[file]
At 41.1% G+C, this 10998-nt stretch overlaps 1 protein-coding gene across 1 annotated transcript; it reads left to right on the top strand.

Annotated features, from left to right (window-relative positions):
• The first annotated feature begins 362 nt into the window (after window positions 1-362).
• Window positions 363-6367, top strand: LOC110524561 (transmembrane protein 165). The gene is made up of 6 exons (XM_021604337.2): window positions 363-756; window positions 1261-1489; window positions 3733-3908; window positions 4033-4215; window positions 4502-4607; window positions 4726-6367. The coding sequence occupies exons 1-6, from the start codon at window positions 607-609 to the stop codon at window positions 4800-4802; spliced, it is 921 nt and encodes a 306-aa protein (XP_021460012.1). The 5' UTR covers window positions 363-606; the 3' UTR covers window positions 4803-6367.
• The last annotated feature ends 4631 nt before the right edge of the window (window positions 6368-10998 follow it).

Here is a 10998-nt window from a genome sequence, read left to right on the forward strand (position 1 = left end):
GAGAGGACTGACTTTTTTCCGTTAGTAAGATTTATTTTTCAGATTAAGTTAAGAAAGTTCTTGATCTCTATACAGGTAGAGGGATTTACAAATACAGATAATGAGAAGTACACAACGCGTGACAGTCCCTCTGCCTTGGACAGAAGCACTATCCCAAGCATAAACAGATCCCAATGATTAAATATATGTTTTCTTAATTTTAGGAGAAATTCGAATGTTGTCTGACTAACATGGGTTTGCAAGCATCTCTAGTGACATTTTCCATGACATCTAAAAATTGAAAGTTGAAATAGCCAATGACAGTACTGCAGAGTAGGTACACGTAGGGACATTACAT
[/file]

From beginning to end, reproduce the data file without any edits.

At 41.1% G+C, this 10998-nt stretch overlaps 1 protein-coding gene across 1 annotated transcript; it reads left to right on the top strand.

Annotated features, from left to right (window-relative positions):
• The first annotated feature begins 362 nt into the window (after window positions 1-362).
• Window positions 363-6367, top strand: LOC110524561 (transmembrane protein 165). The gene is made up of 6 exons (XM_021604337.2): window positions 363-756; window positions 1261-1489; window positions 3733-3908; window positions 4033-4215; window positions 4502-4607; window positions 4726-6367. The coding sequence occupies exons 1-6, from the start codon at window positions 607-609 to the stop codon at window positions 4800-4802; spliced, it is 921 nt and encodes a 306-aa protein (XP_021460012.1). The 5' UTR covers window positions 363-606; the 3' UTR covers window positions 4803-6367.
• The last annotated feature ends 4631 nt before the right edge of the window (window positions 6368-10998 follow it).

Here is a 10998-nt window from a genome sequence, read left to right on the forward strand (position 1 = left end):
GAGAGGACTGACTTTTTTCCGTTAGTAAGATTTATTTTTCAGATTAAGTTAAGAAAGTTCTTGATCTCTATACAGGTAGAGGGATTTACAAATACAGATAATGAGAAGTACACAACGCGTGACAGTCCCTCTGCCTTGGACAGAAGCACTATCCCAAGCATAAACAGATCCCAATGATTAAATATATGTTTTCTTAATTTTAGGAGAAATTCGAATGTTGTCTGACTAACATGGGTTTGCAAGCATCTCTAGTGACATTTTCCATGACATCTAAAAATTGAAAGTTGAAATAGCCAATGACAGTACTGCAGAGTAGGTACACGTAGGGACATTACAT